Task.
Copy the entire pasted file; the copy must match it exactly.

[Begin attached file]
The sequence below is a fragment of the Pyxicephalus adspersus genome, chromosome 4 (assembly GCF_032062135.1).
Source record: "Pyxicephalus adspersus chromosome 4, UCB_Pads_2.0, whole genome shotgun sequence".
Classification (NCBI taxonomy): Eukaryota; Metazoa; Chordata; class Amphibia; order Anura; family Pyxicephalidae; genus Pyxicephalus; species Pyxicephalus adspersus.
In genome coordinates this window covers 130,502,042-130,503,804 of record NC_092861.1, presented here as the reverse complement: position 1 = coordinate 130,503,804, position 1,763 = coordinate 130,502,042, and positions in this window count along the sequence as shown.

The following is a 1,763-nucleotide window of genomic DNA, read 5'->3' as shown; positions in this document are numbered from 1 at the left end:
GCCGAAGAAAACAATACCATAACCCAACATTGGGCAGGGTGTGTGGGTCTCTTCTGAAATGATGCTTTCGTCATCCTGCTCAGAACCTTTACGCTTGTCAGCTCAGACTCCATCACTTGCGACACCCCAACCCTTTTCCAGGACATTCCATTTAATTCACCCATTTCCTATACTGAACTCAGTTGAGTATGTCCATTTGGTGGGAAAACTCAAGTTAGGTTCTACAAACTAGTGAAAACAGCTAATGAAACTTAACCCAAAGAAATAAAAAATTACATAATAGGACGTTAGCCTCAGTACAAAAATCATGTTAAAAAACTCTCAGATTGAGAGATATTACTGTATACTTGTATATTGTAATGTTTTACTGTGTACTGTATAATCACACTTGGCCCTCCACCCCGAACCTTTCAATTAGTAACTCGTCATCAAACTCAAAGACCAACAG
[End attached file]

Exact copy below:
The sequence below is a fragment of the Pyxicephalus adspersus genome, chromosome 4 (assembly GCF_032062135.1).
Source record: "Pyxicephalus adspersus chromosome 4, UCB_Pads_2.0, whole genome shotgun sequence".
Classification (NCBI taxonomy): Eukaryota; Metazoa; Chordata; class Amphibia; order Anura; family Pyxicephalidae; genus Pyxicephalus; species Pyxicephalus adspersus.
In genome coordinates this window covers 130,502,042-130,503,804 of record NC_092861.1, presented here as the reverse complement: position 1 = coordinate 130,503,804, position 1,763 = coordinate 130,502,042, and positions in this window count along the sequence as shown.

The following is a 1,763-nucleotide window of genomic DNA, read 5'->3' as shown; positions in this document are numbered from 1 at the left end:
GCCGAAGAAAACAATACCATAACCCAACATTGGGCAGGGTGTGTGGGTCTCTTCTGAAATGATGCTTTCGTCATCCTGCTCAGAACCTTTACGCTTGTCAGCTCAGACTCCATCACTTGCGACACCCCAACCCTTTTCCAGGACATTCCATTTAATTCACCCATTTCCTATACTGAACTCAGTTGAGTATGTCCATTTGGTGGGAAAACTCAAGTTAGGTTCTACAAACTAGTGAAAACAGCTAATGAAACTTAACCCAAAGAAATAAAAAATTACATAATAGGACGTTAGCCTCAGTACAAAAATCATGTTAAAAAACTCTCAGATTGAGAGATATTACTGTATACTTGTATATTGTAATGTTTTACTGTGTACTGTATAATCACACTTGGCCCTCCACCCCGAACCTTTCAATTAGTAACTCGTCATCAAACTCAAAGACCAACAG